Seagate Backup Plus Portable+
Around $250 (depending on where you buy)
Link: Seagate Backup Plus Portable
In the PC
landscape, memory hasn’t always been an issue with ubiquitous storage solutions across myriad brands. But in consoles it’s a bit less open
. Both Sony
, for their respective platforms, have proprietary formatting systems that don’t like each other. Meanwhile, gaming continues on the up and up with backwards compatibility, as charged by Microsoft for the “Xbox Family of Devices”, as well as the newer concepts of both forward compatibility and the “Netflix for Games
” idea of Game Pass
subscription models (again, lead by Microsoft).
Depending on your model of console, your internal storage is also limited. In the case of this review, and why we found it pertinent to get on top of, we have both a PlayStation 4 Pro
and an Xbox One X
. In the case of the latter, we had 147 games “Ready to Install” with 120 games stored between the system’s 1TB Internal HDD and two (old) 1TB external drives. And while there are three USB ports on the console, we use the front port for our Plantronics RIG 800LX
wireless headset’s receiver. And in this day and age where buying too many avocados and not buying houses, or not digging coal and generally being too insubordinate to Boomers as lazy millennials, well, you can imagine the effort to swap in and out another storage option was just too much.
"Swapping out both of our older 1TB drives, and recently getting NBN in the area meant that over the course of the past week we’ve been freeing up Internal storage, moving installs and save data, while downloading those “Ready to Download” titles at a blistering 50GB-plus pace... Obviously, and oddly, we felt like kids in a lolly shop..."
In steps Seagate
with their Backup Plus Portable+
series of external storage solutions. Swapping out both of our older 1TB drives, and recently getting NBN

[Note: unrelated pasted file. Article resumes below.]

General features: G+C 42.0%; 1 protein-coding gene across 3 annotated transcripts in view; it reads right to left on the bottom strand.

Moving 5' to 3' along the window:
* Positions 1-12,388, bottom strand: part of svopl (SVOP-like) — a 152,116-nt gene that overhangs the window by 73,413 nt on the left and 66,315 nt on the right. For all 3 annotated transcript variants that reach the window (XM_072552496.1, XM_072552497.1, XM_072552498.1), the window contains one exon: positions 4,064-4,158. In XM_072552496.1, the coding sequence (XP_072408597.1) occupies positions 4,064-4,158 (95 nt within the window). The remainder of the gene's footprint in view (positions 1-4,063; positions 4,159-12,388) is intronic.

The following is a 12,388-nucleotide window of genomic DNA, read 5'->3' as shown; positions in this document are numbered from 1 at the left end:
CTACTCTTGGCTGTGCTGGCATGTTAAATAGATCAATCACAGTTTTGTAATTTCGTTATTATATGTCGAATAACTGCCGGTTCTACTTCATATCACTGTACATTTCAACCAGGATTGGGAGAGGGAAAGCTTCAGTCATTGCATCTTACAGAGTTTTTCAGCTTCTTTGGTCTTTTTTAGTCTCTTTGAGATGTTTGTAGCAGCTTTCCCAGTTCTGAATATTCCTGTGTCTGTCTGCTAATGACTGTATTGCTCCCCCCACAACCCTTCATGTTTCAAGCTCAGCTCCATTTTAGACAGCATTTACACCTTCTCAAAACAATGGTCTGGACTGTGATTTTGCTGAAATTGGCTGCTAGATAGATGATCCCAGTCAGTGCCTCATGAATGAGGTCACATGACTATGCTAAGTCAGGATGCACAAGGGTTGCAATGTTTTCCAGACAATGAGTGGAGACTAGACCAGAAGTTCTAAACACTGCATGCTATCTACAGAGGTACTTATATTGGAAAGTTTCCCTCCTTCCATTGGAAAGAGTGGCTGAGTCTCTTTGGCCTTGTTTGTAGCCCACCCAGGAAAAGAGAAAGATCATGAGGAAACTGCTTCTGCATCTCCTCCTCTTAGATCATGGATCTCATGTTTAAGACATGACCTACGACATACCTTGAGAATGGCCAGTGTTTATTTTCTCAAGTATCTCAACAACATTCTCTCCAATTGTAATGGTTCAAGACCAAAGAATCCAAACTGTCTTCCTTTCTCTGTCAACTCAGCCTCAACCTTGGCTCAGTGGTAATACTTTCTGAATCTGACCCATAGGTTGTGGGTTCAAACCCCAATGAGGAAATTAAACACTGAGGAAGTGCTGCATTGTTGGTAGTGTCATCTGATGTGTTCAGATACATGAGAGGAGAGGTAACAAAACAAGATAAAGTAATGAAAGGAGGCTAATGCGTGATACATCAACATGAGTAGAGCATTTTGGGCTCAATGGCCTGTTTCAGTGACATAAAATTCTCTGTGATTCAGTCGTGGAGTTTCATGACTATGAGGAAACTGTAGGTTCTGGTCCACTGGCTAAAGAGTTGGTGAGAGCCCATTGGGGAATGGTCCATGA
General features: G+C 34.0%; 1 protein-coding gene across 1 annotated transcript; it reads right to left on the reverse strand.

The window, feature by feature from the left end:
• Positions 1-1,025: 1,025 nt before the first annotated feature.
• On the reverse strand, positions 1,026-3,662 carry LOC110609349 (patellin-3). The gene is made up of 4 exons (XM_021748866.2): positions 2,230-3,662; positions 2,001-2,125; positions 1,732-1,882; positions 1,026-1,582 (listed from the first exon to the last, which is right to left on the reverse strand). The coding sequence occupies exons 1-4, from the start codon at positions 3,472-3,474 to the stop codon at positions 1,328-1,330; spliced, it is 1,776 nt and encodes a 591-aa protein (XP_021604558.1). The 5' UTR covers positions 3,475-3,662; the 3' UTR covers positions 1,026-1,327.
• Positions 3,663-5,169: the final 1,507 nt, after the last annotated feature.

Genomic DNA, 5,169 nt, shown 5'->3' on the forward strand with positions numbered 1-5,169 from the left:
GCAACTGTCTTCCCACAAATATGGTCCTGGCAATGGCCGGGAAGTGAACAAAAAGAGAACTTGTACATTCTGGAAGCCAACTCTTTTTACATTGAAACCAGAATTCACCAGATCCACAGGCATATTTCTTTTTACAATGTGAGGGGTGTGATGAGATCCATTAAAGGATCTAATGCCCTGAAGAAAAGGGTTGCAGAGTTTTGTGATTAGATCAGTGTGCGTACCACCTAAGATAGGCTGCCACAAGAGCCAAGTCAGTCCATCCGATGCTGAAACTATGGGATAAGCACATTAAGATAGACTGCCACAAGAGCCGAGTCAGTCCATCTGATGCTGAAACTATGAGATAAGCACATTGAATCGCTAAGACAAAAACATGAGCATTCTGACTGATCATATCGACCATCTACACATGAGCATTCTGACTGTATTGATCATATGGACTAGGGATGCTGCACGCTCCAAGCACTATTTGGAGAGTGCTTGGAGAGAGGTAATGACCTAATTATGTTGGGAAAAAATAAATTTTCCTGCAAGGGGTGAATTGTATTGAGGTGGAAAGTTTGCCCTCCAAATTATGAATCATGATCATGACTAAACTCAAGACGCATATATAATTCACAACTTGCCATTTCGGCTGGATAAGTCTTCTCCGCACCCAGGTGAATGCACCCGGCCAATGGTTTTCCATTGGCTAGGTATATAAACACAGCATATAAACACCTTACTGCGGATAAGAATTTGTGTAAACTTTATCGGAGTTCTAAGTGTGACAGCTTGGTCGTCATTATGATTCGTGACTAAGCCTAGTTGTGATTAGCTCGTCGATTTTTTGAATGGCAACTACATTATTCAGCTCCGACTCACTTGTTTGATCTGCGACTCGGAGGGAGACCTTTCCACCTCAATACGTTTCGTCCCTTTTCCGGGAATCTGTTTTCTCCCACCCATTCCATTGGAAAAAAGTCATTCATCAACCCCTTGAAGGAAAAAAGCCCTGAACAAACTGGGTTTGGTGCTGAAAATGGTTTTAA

in the area meant that over the course of the past week we’ve been freeing up Internal storage, moving installs and save data, while downloading those “Ready to Download” titles at a blistering 50GB-plus pace (we’re getting an average of 90GB down and 20GB up in the area as opposed to our old ADSL2+ speeds of 7-8GB down and 0.95GB up). Obviously, and oddly, we felt like kids in a lolly shop.
If you’re a storage gearhead, you’ll be all over the fact this isn’t much of a change from a similar line from back in 2016, but what lamens such as this reviewer can reveal, when it comes to this device, is that it’s quiet, fast and doesn’t overheat at any alarming level. And now, tucked neatly next to our Xbox One X, it just sits and sponges our binge downloading efforts. And this is an important thing to relay -- as more and more games move into 4K HDR development, file sizes are going to get larger. Not to mention that the next generation of consoles are all aiming to be forwards compatible, with digital downloads rapidly taking the place of physical copies of games. Moreover, having over 250 games now available and easily browsable on-screen is a bit of a sight to behold. We used to thoroughly enjoy our physical games collection, but now that addiction has passed into the digital world, though the buzz remains the same.
The drives are available in 4Tb and 5TB storage sizes and come in a sleek array of Black, Blue, Red and Silver matte-finished colours. They’re also light (0.247kg) and a decent size (like a small novel at 114.5mm in length and at 78mm wide). USB 3.0, which is the modern standard, helps with the fast transfer and access speeds mentioned earlier. And, naturally, as external drives they’re useable across every USB compatible device capable of external storage. And it’s all plug-and-play because, you know, this data storage caper shouldn’t be that complicated.
For non-console usage they come with offers to use both Mylio
-- a photo organisation software (a one year subscription), and an Adobe Creative Cloud Photography
plan (one month), if you’re the shutterbug type and don’t like the Cloud.
As far as value for money and future-proofing your gaming or media library, without a lot of knowledge about how all of this works, these are great devices -- simple to use and understand; lightweight, small, quiet and visually appealing -- if such things tickle your tech fantasy. And as we detailed above, now that we have a spare USB port after utilising our review unit, we’ll probably jump in and grab another one so we can sit comfortably on a solid 11TB of storage space. You know, for those games we know we’re gonna have over the course of the next generation -- on and into the future.